A PORTRAIT DRAWN FROM LIFE.
FLORINDA is no beauty; nay, in the vulgar eye, she is just the reverse; but she has every mental grace in perfection, and beauties of the mind seldom fail to diffuse beauties-indefinable beauties over the person. Florinda has none of those charms that constitute personal excellence -her cheek is pallid-her eye not brilliant; but when the latter beams benevolence, or sparkles with mirth-when the former is suffused with the captivating blush of modesty, or vermilioned with the glow of the tender passion, there are none more pleasing.
Nothing is more natural than for distress to compand attention and excite the tributary tear. In general, this attention has few attractions—there is little in the tear to admire. But when Florinda listens to the tale of the mourner, her passions rise and fall in such perfect unison with those of the narrator, that were you to trust the evidence of sight alone, it would be difficult for you to determine, whose grief was the greater of the two. When her eye glistens with pity, and her cheek burns with indignation, she has a manner so irresistibly attractive, so peculi. arly her own, that admiration follows it as naturally as an effect does its cause.
Her face is a never-failing index to her heart; and whatever feeling she means to indulge, is sure to afford previous intimation of it. The smile of complacency quivers on her lip, and a certain pleasing archgess is seen in her eyes, that eludes description. She often lets fly the pointed arrows of her harmless wit; and even where they are directed, they coinmonly extort applause. The lines,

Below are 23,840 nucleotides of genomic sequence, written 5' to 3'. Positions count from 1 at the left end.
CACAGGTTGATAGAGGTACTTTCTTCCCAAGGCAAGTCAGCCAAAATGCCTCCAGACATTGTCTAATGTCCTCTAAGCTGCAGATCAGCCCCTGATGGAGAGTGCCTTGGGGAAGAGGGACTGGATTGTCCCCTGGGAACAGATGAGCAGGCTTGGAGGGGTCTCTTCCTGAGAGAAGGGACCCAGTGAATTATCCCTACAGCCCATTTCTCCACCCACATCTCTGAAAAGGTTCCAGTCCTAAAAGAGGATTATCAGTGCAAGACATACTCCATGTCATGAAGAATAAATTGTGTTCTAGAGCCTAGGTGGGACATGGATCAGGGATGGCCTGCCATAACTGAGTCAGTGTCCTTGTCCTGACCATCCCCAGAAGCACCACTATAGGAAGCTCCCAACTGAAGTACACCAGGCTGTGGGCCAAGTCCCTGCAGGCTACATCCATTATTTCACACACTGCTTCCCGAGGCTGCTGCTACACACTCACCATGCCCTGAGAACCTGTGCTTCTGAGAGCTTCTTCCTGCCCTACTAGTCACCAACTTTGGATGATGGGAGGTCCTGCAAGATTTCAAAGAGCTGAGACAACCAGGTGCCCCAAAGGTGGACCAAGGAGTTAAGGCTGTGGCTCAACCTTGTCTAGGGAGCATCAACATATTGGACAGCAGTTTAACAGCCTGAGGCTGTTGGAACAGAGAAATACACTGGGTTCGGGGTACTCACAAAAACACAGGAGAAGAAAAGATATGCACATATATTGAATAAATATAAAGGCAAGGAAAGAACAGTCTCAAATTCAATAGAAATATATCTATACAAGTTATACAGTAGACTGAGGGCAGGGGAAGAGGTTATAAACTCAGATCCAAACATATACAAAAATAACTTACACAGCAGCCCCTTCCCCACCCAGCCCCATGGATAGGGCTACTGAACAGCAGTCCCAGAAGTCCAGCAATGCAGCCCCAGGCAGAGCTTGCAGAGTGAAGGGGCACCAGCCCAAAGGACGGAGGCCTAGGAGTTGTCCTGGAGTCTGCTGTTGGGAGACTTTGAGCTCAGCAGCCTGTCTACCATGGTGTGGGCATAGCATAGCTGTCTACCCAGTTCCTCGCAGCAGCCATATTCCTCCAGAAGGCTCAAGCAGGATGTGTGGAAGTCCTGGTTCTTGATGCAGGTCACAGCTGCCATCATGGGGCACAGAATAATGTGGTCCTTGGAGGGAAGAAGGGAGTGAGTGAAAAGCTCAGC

" Curs'd be the verse, how well soe'er it flow,
Which tends to make one worthy man my fue,". she often repeats delighted; and rather than give even the shadow of offence to any well-meaning person, would forego (hard task for a female !) every opportunity of being admired.
Her ear is ever open to the prayer of the unfortunate, and ever closed to the suggestions of calumny; her feet are ever winged to visit the afflicted; her tongue is ever prompt to administer the vivifying balm of consolation ; and her hand " open as day, to distribute charity to the poor and needy.' Such is Florinda! There are many who possess more of "the outward and visible siga” of personal beauty, but in true “inward and spiritual grace” she has few rivals ; her failings are concealed, as they are the errors of humanity in general, while her virtues are made known to excite universal imitation.
THE common, overgrown with fern, and rough
There often wanders one, whom better days
The dreary waste; there spends the livelong day,
THE BEWILDERED MAID.
SLOW broke the light, and sweet breath'd the morn, When a maiden I saw sitting under a thorn; Her dark hair hung loose on her bare neck of snow, Her eyes look'd bewilder'd, her cheek pale with woe: “Ah! whence is thy sorrow? sweet maiden," said I, " The green grave will answer,” she said, with a sigh. The merry lark so sweetly did sing o'er her head; But she thought on her grief, and the battle,” she said.
The breeze murmur'd by, when she look'd up forlorn, “ Hark! hark ! didst thou hear, 'twas the sigh of the morn. They say that in battle my love met his death, But ah ! 'twas this hawthorn that robb'd his sweet breath. Come here, gentle robin, live safe from the storm, In my bosom now sit; there my true love lies warın. Ah, robin! be constant; my true love was brave; Sweet robin shall sit and sing over his grave."